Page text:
Out-Law Analysis | 11 Jun 2015 | 9:52 am | 3 min. read
The organisation has lost trust amidst allegations that some senior officials have been involved in corrupt activities. With the promise of further bad news to come as investigations by US and Swiss authorities deepen, FIFA faces a fight to survive.
FIFA must expose all wrongdoing so that it can reform, and a public inquiry-style review by an external independent body is the best way to achieve this.
FIFA would not be the first major sports body to conduct such a review. In 2002, the the International Olympic Committee (IOC) undertook an investigation into corruption surrounding the winter Olympics. That review helped to deliver change and restore some credibility to the IOC.
While an inquiry into FIFA would dwarf the IOC's inquiry, it would also provide a level of closure to long-standing controversial issues such as the selection of host nations for major tournaments. If an external, public investigation proves no wrongdoing took place, then there will be greater acceptance that the game is not corrupt at a fundamental level. Conversely, if wrongdoing is proven it can expose the governance failings that allowed a culture of corruption to develop, and ensure the errors of the past are not repeated.
To be credible, and to achieve the aim of identifying the steps necessary to deliver meaningful changes in corporate governance, the investigating committee would require the power to investigate, publish findings and make recommendations for reform up to and including a review of the structure and governance of football worldwide.
To build trust in the committee's work FIFA could decide that it should have a quorum of three retired independent judges from nations such as the UK, US and France who have no links to either FIFA or any other football association or confederation. Terms of reference to the inquiry are something that could be agreed between FIFA's interim leadership and former judicial members who have been appointed to lead it.
Open and full participation and cooperation with the inquiry by FIFA officials and members will also be necessary. As it remains the overall governing body for football across the globe, FIFA can place an obligation on all participants in worldwide football to co-operate in providing witness statements and/or documents.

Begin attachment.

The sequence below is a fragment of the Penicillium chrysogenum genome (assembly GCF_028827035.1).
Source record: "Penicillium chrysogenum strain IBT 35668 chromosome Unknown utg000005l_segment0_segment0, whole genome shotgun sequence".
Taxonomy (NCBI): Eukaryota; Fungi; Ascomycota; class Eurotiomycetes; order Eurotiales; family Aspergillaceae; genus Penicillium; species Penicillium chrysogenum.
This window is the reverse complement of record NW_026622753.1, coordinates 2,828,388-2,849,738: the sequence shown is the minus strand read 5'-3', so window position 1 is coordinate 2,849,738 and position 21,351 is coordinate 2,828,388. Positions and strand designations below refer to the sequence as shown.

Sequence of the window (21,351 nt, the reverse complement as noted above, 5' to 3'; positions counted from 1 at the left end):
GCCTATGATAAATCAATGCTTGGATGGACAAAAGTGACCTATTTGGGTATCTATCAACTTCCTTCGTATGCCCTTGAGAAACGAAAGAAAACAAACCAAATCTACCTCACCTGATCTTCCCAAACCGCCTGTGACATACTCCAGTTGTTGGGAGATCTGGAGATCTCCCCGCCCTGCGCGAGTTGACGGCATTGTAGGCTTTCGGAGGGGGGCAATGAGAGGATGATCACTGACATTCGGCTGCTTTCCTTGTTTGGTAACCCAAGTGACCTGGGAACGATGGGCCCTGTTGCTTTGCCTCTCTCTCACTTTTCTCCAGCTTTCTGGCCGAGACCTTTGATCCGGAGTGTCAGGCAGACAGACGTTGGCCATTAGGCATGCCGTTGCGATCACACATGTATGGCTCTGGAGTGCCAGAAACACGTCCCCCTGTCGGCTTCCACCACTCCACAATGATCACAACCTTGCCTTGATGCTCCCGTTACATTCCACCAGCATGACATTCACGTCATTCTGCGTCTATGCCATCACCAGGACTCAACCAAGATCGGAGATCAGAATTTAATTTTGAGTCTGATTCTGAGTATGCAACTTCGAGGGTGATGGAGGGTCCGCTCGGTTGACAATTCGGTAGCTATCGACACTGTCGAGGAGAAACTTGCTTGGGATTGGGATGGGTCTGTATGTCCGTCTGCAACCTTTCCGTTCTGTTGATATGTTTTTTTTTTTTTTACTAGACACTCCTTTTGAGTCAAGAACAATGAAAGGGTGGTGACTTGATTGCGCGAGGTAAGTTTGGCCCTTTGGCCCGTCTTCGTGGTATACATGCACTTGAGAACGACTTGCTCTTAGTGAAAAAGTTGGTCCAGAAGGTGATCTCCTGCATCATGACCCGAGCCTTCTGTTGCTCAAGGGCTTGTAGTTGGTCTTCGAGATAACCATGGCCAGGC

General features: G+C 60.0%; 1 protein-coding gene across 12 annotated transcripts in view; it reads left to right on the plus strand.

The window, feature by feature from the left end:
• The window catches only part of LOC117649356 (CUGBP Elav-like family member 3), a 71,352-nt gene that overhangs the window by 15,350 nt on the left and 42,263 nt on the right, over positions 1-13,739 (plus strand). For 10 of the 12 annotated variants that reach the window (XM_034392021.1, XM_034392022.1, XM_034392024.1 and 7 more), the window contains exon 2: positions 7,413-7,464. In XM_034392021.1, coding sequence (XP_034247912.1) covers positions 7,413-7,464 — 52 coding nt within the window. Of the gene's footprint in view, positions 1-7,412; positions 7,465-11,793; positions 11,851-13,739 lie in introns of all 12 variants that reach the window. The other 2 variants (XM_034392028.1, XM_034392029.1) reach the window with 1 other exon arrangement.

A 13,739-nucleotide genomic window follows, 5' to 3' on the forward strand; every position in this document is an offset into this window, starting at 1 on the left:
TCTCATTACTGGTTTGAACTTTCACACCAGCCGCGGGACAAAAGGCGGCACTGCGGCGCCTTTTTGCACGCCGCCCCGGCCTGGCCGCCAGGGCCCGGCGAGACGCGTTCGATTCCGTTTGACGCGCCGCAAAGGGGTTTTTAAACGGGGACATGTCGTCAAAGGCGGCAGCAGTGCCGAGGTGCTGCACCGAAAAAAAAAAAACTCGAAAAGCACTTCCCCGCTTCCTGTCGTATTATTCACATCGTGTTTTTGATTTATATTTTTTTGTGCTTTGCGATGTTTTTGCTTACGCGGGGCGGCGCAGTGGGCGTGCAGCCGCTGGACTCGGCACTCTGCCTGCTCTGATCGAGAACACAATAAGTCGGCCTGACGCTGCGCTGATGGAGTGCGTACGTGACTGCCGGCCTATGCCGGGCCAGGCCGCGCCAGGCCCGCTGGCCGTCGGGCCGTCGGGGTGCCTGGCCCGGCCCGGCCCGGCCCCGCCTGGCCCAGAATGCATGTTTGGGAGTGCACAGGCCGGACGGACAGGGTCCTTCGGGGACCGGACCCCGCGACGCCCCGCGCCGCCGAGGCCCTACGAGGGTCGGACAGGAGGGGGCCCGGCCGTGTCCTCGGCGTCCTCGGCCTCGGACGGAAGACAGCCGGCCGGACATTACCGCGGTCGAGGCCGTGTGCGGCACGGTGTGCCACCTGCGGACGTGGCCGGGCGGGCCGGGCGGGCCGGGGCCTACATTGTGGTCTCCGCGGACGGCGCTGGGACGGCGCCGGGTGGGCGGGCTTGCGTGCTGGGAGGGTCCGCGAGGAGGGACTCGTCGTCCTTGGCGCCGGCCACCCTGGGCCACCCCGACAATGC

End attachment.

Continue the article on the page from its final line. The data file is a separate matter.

Thought would have to be given to the doctrine of privilege against self-incrimination. Individuals under investigation will be mindful that any documentation and/or information they provide to an inquiry could be used against them in criminal proceedings and could cause them to offer only limited assistance.
To overcome this problem, FIFA could explore adopting a similar approach to the one used for evidence given in the Baha Mousa public inquiry, which looked at the circumstances surrounding the death of an Iraqi civilian when in the custody of British soldiers. No evidence given by an individual during the course of that inquiry could be used against him in any criminal proceedings. However, FIFA might find it difficult to convince law enforcement agencies across the world to agree to a similar undertaking.
An inquiry of this nature would far exceed the scope and transparency of the review carried out by former FIFA investigator Michael Garcia into the awarding of the 2018 and 2022 FIFA World Cups to Russia and Qatar respectively. FIFA has never published the full Garcia report and Garcia quit his post after complaining that the summary of his report FIFA issued was not an accurate reflection of his findings.
A major public inquiry-style review would be expensive and time consuming. The Garcia inquiry alone lasted for 18 months and cost an estimated £6 million. However, to restore faith in football governance, the costs to FIFA of such a review would be worth bearing.
FIFA can survive its current crisis. It is a formidable organisation and has a body of support among football governing bodies in emerging nations. However, major football nations and sponsors have indicated that they are willing to abandon their association with FIFA unless the organisation subjects itself to real reform.
A legitimate, transparent global football organisation which delivers spectacular World Cups and significant social benefits around the world is in the interest of everyone who loves the sport. Whether FIFA remains the body delivering those projects will depend on the decisions it takes in the coming weeks.
Julian Diaz-Rainey of Pinsent Masons, the law firm behind Out-Law.com, is an expert in resolving high-profile commercial and regulatory sports disputes. He was also a member of the Shipman public inquiry team, represented a number of soldiers in the Baha Mousa inquiry and has been involved in the Al-Sweady inquiry.